Note to our followers: Our nearly 13-year run of daily publication of new content on HealthNewsReview.org came to a close at the end of 2018. Publisher Gary Schwitzer and other contributors may post new articles periodically. But all of the 6,000+ articles we have published contain lessons to help you improve your critical thinking about health care interventions. And those will be still be alive on the site for a couple of years.
Read Original Story

Vitamin B and its role in improving memory

Rating

4 Star

Tags

Vitamin B and its role in improving memory

Our Review Summary

This story provided insightful information about whether there exists an associations between the intake of specific  B vitamins, including B6, folic acid (B9), and B12 (cobalamin), and chance of developing dementia or Alzheimer’s disease, this story is a very well organized discussion about what is and is not known about these vitamins, the levels of the amino acid homocysteine, and age-related or disease related cognitive impairment.  The story never explained why this information was being reported at the current time, but it did provide a well considered look at the research on a complicated topic.

 

Why This Matters

As the population ages, we are feeling the effects of cognitive decline in large numbers of people. Most families have been affected in some way by Alzheimer’s or a similar condition. A simple solution like B vitamins would provide hope for many, and stories like this provide readers a welcome analysis of the true basis for that hope.

Criteria

Does the story adequately discuss the costs of the intervention?

Not Satisfactory

There was no discussion of costs. Were people to begin taking B vitamins in the quantities necessary to show improvement along the lines of what has been seen in some of the studies mentioned, B vitamins could become a lifelong treatment with significant cumulative costs.

Does the story adequately quantify the benefits of the treatment/test/product/procedure?

Satisfactory

The slant of the story was to question the wisdom in augmenting vitamin B intake in light of the studies failing to demonstrate benefit. The story itself, however, reported on several pieces of evidence over time rather than reporting on the results of a specific study or studies. Where it did provide numbers on benefits, it did so in a clear and cautious way. For example, it noted “a recent study in which brain atrophy (or shrinkage, which occurs in older people who are losing brain function) slowed by 30% in elderly patients with both high homocysteine levels and mild cognitive impairment who took a B vitamin pill daily for two years. Brain shrinkage occurred at a rate of about 0.75% in the people taking B vitamins in the study, compared with a rate of 1.1% per year in a group that took a placebo.” By including the actual percentages for people in both groups, the story shows the reader that the shrinkage was not dramatic to begin with and that the difference between the two groups could also be described as a 0.26 percentage point difference.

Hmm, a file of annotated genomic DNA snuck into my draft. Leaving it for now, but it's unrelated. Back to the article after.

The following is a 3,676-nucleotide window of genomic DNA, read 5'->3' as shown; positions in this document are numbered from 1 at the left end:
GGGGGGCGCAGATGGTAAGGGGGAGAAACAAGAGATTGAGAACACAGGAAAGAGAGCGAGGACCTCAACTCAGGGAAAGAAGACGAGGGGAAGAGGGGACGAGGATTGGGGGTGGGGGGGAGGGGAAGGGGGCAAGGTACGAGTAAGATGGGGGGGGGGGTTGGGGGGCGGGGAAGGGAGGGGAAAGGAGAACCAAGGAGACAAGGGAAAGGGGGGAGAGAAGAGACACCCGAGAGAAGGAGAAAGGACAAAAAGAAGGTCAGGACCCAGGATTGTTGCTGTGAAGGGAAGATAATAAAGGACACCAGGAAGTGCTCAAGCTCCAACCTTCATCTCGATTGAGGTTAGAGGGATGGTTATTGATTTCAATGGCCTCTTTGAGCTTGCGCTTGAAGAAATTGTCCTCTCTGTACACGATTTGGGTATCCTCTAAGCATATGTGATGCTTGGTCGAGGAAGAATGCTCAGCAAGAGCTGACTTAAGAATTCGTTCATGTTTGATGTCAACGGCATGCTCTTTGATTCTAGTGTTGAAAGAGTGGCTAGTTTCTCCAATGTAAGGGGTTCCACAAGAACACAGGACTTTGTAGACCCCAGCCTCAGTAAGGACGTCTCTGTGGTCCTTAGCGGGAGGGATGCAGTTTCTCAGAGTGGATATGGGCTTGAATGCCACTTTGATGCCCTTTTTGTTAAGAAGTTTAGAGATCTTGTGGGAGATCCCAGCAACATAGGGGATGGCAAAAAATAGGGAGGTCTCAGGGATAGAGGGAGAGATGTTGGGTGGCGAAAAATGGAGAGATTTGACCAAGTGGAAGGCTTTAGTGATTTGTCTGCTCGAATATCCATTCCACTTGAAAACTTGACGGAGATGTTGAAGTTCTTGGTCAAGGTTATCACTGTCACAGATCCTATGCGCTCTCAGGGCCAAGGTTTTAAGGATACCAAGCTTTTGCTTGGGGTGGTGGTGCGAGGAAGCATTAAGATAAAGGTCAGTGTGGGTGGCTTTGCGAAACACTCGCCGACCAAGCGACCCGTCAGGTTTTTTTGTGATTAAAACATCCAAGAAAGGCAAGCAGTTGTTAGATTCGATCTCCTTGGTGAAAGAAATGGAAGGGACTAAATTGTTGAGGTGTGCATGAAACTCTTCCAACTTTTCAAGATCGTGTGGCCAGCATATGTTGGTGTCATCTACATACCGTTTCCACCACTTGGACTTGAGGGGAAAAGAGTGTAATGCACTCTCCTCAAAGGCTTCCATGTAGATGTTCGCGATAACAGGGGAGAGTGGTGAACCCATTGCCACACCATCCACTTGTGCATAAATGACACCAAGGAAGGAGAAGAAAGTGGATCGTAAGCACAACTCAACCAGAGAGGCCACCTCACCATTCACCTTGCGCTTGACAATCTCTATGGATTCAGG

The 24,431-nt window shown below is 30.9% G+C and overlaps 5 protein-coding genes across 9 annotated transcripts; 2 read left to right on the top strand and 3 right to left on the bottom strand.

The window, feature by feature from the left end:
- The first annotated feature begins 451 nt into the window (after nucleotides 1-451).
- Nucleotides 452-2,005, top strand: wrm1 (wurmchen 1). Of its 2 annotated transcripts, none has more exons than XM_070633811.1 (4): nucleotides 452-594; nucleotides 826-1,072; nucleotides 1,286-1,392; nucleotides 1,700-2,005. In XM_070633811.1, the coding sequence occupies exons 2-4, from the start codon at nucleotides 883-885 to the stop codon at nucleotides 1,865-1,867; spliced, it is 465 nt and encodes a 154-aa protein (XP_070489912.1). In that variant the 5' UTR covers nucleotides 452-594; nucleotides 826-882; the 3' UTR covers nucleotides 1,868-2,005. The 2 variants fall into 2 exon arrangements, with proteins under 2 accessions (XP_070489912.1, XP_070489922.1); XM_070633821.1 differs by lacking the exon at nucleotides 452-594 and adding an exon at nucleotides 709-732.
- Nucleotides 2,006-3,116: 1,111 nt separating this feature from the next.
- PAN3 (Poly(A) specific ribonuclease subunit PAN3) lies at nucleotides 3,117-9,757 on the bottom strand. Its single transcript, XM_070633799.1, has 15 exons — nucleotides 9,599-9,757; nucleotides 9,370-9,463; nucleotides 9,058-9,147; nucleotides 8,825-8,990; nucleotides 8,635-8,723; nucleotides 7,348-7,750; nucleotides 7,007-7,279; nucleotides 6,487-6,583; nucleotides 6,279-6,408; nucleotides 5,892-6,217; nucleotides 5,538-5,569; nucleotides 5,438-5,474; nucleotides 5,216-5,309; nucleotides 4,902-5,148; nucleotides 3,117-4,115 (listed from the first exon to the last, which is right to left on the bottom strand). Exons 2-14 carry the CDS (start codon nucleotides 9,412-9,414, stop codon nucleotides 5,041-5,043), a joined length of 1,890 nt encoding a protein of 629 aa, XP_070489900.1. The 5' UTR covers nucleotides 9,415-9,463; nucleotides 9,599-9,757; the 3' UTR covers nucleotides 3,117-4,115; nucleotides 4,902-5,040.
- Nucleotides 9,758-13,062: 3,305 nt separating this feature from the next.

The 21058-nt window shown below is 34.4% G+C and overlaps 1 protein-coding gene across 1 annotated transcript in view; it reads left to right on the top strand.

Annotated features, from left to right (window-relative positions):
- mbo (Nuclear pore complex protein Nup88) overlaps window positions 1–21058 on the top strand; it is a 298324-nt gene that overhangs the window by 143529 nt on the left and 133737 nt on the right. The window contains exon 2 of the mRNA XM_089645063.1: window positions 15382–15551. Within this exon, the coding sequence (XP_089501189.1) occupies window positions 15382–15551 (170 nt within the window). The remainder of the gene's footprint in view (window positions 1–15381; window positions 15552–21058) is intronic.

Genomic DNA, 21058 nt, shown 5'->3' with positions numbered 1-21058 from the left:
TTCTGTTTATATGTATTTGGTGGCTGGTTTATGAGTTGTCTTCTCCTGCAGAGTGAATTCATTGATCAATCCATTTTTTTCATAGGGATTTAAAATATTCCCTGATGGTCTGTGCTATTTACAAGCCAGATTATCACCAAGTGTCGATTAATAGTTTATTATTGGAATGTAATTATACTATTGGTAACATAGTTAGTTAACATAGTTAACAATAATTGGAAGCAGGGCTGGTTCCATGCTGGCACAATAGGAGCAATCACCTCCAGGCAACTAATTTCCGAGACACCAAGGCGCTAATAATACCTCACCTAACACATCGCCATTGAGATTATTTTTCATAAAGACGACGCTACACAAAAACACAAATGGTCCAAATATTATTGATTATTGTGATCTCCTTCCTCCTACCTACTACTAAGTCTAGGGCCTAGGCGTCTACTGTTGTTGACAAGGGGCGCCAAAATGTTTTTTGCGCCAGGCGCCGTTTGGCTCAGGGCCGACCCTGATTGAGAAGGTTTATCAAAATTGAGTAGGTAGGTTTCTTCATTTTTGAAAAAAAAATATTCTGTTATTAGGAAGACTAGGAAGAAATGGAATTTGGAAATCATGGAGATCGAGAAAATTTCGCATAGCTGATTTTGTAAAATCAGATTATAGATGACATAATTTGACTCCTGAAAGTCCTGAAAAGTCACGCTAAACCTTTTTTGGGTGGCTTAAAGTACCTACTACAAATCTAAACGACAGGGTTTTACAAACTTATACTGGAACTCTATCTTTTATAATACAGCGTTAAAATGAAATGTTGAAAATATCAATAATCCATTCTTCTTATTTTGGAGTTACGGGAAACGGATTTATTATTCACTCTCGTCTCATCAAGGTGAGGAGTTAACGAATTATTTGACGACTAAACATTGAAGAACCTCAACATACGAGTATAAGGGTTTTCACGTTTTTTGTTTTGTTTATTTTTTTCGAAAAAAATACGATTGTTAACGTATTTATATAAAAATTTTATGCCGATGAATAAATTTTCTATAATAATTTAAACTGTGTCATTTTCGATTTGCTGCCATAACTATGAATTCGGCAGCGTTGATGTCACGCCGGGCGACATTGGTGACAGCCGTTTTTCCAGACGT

Does the story adequately explain/quantify the harms of the intervention?

Satisfactory

The story did include information about possible side effects and harms associated with excessive consumption of B vitamins.

Does the story seem to grasp the quality of the evidence?

Satisfactory

The story provided a reasonable description of several studies in which outcomes were not changed with vitamin B supplementation.  There was a useful quote by one of the researches indicating that only a minority of studies showed any indication of benefit from increasing vitamin B intake. We wish it had taken a little more care in making clear distinctions between the different populations being studied. In some cases, the studies were focused on anyone of advanced age, while in others they were focused specifically on Alzheimer’s patients, but there was no discussion in the story about whether these differences may also have accounted for the different findings among the studies.

Does the story commit disease-mongering?

Satisfactory

The story did not engage in disease mongering.

Does the story use independent sources and identify conflicts of interest?

Satisfactory

The story detailed several studies of the relation between the B vitamins and cognitive impairment; it included quotes from two researchers  (Haan and Miller) in the field who are at different institutions but have several studies that they have worked on and published together.

Does the story compare the new approach with existing alternatives?

Not Satisfactory

There was no discussion of how the fortification of common foods in the supply chain, such as grains, flour, cereal, energy bars and drinks, has affected the levels of B vitamin.  There was also no mention of other specific therapies to stop cognitive decline.

Does the story establish the availability of the treatment/test/product/procedure?

Satisfactory

The story described the urge to rush out and purchase B vitamins, which is suggestive of their ready availability.  The story neglected to mention that many foods are already fortified with B vitamins, which may already cover the recommended intake levels for many readers.

Does the story establish the true novelty of the approach?

Satisfactory

This story provided a nice overview of what is known about B vitamins in relation to age- and disease- related cognitive decline.

Does the story appear to rely solely or largely on a news release?

Satisfactory

The story does not appear to rely solely on a news release. It is not clear why this information about the long-term research interest of two local scientists is news right now, but it is an interesting piece nonetheless.

Total Score: 8 of 10 Satisfactory

Comments

Please note, comments are no longer published through this website. All previously made comments are still archived and available for viewing through select posts.